While that might seem like an obvious adaptation for all pitchers, we at Sorensen Elite Pitching and Symbiotic Training have seen firsthand it is not, as many athletes will find a way to compensate for lack of shoulder flexion mobility. The biggest side effect of poor shoulder flexion is lumbar (low back) extension. This is not only dangerous to a pitcher but consider the number of reps they do with poor shoulder flexion that inevitably results in a huge energy loss in creating arm speed to wrist speed to ball speed.  

I can tell you with 100% certainty most pitchers won’t gain shoulder flexion by throwing more.  How they will improve it is by finding out why they lack good flexion, and from there it can be worked on in a non-pitching training program, and/or with a good physical therapist.  

Why Hip Mobility Is Important

Hip mobility is another huge part of how a pitcher drives off the mound and works through the second phase of the transverse plane. Pitchers need good arm side hip extension and glove side hip flexion, which gives them the explosive power forward to initiate the pitch. 

Pitchers need control of their glove side hip internal rotation and arm side hip external rotation, lack of control of these will lead to an energy loss as too much energy is diverted from the target straight ahead, or the pitcher’s drag foot can become an anchor (pitchers who drag whole side of foot) in an effort to find control of their hips, or they could develop the illegal crow hop to prevent their knee from getting into a dangerous position.  

Once the pitcher’s front foot hits the ground, they need a strong and explosive arm side hip internal rotation to direct their energy back to the direction they intend to throw the ball.  

Too Much Mobility?

Lastly, let’s talk about the pitcher who has excessive joint mobility in almost all of their joints. People who are commonly referred to as “double jointed” do not, in fact, have two joints, but rather have a greater than normal range of motion in their joints, which makes them hypermobile.  

While they easily check the box for passive mobility it doesn’t mean they have the functional range of motion I previously spoke of, their joints often just move into absolute end range when they perform a movement of that joint.  When we have hypermobile pitchers, we need to increase the functional range of motion in their joints, in particular shoulders, hips, spine, elbows, and knees. 

If you have a high school age pitcher with hypermobility in multiple joints who is in a pitching-heavy practice program, it will not only inhibit their body from finding stability and control of their joints, it will also cause tension on muscles in an effort to protect that joint. 

Side Effects

One side effect would be a tight biceps muscle to protect hyper-extension of the elbow. Excessive throwing could also cause the joint to find its bone on bone absolute end range (ex. actual hyperextension of elbow). For hypermobile athletes to develop necessary and essential stability, they need a strength program that specifically addresses improving control of those excessive joint ranges of motion, and they need that program to implement continued progressive loads.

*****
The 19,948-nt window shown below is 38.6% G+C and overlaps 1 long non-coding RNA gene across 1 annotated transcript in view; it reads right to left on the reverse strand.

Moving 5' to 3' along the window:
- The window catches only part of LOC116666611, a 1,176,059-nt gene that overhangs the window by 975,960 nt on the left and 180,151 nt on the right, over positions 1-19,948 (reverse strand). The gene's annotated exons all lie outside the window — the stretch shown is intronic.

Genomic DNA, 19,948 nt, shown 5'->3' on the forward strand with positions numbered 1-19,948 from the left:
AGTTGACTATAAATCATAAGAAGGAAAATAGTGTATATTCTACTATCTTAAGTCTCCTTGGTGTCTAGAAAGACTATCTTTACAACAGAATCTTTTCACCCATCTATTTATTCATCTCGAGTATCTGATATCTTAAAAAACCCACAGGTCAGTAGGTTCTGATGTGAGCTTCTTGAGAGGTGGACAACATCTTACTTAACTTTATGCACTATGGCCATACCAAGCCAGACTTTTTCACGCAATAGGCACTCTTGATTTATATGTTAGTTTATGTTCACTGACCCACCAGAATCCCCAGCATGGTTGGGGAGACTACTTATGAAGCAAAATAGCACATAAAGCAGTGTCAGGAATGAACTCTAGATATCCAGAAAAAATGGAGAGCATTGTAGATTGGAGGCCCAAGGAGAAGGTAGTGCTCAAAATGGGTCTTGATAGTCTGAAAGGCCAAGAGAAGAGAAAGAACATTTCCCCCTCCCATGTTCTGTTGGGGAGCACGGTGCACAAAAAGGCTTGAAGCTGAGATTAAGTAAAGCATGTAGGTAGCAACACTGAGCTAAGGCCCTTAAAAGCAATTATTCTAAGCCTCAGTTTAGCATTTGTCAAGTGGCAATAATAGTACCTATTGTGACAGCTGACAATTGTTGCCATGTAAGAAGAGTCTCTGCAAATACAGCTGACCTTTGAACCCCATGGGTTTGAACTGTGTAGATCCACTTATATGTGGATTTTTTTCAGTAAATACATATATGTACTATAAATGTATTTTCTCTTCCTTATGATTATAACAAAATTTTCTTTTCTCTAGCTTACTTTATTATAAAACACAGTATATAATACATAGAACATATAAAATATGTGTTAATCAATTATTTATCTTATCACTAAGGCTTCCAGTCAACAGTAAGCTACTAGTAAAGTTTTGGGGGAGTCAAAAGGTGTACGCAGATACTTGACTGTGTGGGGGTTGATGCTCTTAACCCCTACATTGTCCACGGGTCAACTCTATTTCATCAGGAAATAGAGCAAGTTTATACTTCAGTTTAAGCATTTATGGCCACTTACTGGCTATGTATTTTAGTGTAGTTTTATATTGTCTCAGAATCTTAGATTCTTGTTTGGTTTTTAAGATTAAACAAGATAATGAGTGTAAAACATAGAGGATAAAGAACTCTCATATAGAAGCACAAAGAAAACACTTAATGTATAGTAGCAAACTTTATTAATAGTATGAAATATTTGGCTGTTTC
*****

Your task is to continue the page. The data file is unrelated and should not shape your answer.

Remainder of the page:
For a hypermobile athlete, functional control of their joints is imperative to building speed.  The body will not increase its force or accelerate in something it cannot control or decelerate.  

Given these examples I just mentioned, it would make more sense for a pitcher to begin a strength program that addresses their individual needs and limitations as it applies to pitching.  

While it may seem counter-intuitive, relying on pitching, or any pitching specific drill, as the method of development, they could continue to rely on compensation patterns that have a lower ceiling in terms of development and a higher cost in terms of injury risk. 

Proper Assessment

Every single pitcher we have assessed at Symbiotic Training Center has had something they needed to work on in their strength training program that will actually help them develop their ability in pitching.  

Most pitchers first began pitching at a very young age, sometimes as young as 6 or 7, ages when they had extreme laxity in their muscle, tendons, and ligaments and very low levels of powerful strength. If we don’t expect a 6 or 7-year-old to have the capacity to throw a ball very far or very hard, it would make sense that they would find a compensatory strategy to accomplish the task of the throwing the ball if required to do so. Which might prevent them from developing the strength that they need to maximize their power and efficiency long term. 

Additionally, our youth athletes are losing their overall general active lifestyle thanks to advances in technology. More and more kids are spending increasing amount of time in poor sitting postures while using their phones or computer. These sitting postures have drastically changed how well all human beings are moving, including young athletes. So, when a parent or coach asks me to work with their daughter or athlete to help them reach the next level, my first question is, are they ready to get to work outside the circle? 

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Mark Allister is the author of Women’s College Softball on the Rise: A Season Inside the Game. He will be writing on DIII softball this spring, and would welcome story ideas and comments at allister@stolaf.edu